Tagged: Iomega

Iomega Zip 250 (2001 – 2003)

Zip was a high-capacity floppy disk format originally introduced in 1995 by Iomega. Initially, it had a capacity of 100 MB, later increased to 250 MB in 2001, and again to 750 MB in 2002.

The Zip 250 drives were available in a wide variety of interfaces; parallel port, USB 2.0 and FireWire for exernal drives and IDE or SCSI for internal drives.

Although the disks looked identical to Zip 100 disks, they could not be used in the smaller capacity drive and are automatically ejected. They could however be read and written to by the later Zip 750 drives. Zip 250 drives could read and write to the older Zip 100 disks. A variant on the Zip 250, the Zip U250 was also launched in 2001; the U250 disks contained titanium particles in the media to improve the operation of the drives, and were also self-cleaning. The U250 discs were full compatible with Zip 250 drives despite their different shape.

Even before the introduction of the Zip 250, sales of Zip drives had begun falling due to the falling cost of CD-R and CD-RW disks, followed by USB memory sticks.

All Zip variants were discontinued in 2003.

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Iomega Zip 750 (2002 – 2003)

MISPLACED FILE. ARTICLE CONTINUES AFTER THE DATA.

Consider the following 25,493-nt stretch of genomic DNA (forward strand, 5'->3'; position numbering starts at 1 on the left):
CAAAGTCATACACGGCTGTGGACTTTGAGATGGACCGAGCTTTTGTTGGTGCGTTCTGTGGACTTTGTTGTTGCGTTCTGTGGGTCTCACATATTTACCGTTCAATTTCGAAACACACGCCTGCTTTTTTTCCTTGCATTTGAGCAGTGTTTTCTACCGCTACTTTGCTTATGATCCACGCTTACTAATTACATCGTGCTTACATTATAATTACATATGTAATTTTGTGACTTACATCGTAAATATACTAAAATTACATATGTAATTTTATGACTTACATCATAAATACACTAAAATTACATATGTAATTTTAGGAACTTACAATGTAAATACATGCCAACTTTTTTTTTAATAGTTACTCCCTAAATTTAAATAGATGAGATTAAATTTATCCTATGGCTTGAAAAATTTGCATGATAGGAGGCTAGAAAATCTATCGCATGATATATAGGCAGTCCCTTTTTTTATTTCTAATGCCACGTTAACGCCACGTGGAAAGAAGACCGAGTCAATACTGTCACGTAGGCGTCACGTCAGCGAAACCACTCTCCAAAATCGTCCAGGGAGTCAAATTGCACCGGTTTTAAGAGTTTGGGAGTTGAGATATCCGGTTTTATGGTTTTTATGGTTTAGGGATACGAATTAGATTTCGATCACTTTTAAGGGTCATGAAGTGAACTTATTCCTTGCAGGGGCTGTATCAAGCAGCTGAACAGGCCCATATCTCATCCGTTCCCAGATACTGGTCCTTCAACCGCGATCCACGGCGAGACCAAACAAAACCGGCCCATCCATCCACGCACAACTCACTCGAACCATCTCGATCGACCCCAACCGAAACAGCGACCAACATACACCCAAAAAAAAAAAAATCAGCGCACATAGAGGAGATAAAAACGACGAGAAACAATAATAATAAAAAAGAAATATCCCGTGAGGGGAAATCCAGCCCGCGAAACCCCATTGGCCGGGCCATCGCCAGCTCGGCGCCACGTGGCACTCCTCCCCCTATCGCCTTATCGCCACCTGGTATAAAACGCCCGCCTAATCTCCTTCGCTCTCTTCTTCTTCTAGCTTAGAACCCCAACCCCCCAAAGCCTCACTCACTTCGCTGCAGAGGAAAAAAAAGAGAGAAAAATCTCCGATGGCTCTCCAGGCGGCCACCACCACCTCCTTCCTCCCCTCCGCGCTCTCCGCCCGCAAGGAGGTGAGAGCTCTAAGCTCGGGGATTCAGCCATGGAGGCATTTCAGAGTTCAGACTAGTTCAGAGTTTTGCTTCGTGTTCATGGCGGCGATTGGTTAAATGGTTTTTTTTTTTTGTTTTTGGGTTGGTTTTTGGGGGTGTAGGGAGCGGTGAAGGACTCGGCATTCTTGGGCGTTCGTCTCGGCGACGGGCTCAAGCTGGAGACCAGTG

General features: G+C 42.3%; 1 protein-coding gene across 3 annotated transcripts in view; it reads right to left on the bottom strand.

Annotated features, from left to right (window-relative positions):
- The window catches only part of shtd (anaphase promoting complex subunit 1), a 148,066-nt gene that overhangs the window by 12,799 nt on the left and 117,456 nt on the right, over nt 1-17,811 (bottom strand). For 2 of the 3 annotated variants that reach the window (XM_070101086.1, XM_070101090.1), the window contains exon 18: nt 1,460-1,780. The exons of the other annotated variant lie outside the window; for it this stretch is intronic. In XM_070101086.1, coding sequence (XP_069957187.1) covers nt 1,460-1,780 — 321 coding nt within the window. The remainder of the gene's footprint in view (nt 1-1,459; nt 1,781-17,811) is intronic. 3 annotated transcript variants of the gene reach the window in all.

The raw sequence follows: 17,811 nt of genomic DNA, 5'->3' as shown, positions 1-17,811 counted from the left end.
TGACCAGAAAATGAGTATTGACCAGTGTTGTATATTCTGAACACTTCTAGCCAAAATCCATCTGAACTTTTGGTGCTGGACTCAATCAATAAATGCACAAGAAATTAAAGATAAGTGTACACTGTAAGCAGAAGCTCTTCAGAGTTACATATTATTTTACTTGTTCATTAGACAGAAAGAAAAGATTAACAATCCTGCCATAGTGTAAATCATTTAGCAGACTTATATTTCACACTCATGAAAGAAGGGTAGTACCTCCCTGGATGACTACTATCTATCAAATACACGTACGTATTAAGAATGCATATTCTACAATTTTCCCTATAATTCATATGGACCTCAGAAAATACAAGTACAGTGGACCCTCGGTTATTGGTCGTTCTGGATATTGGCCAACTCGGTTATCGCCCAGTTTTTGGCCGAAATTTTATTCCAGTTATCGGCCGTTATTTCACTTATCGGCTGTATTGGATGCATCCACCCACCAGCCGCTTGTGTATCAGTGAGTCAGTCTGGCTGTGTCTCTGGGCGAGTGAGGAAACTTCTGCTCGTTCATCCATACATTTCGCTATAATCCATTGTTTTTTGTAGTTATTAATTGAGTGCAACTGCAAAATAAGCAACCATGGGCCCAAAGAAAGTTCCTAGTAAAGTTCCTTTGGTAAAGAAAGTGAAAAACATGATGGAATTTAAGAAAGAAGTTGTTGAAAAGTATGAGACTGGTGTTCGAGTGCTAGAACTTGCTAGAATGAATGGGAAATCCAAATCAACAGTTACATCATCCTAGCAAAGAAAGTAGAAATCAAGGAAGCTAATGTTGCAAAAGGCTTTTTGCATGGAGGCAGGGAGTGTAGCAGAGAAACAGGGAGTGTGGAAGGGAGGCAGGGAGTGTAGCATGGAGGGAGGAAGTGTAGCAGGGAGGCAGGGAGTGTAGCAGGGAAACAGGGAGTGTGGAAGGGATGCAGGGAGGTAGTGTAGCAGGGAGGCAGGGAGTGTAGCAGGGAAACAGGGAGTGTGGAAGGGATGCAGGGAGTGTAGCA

Zip was a high-capacity floppy disk format originally introduced in 1995 by Iomega. Initially, it had a capacity of 100 MB, later increased to 250 MB in 2001, and again to 750 MB in 2002.

The new Zip 750 drives were available in various interfaces; USB 2.0 and FireWire for exernal drives and IDE for internal drives.

Although the disks looked identical to Zip 100 and Zip 250 disks, they could not be used in smaller capacity drives and are automatically ejected. However, Zip 100 discs could be read in Zip 750 drives, and Zip 250 disks can be both read and written to, so users with existing Zip disks could continue to use them. The introduction of the Zip 750 meant that Zip disks had a higher capacity than the competing CD-R or CD-RW disks. However, the cost of Zip 750 disks was much higher than CD-R or CD-RW media, and by the time of its introduction, many PCs had CD burners installed.

The Zip 750 was short-lived as all Zip versions were discontinued in 2003.

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Iomega Zip U250 (2001 – 2003)

Zip U250 was a variant on the Iomega Zip disk, and was launched by Iomega in 2001. Like standard Zip disks, the U250 was a high-capacity floppy disk format.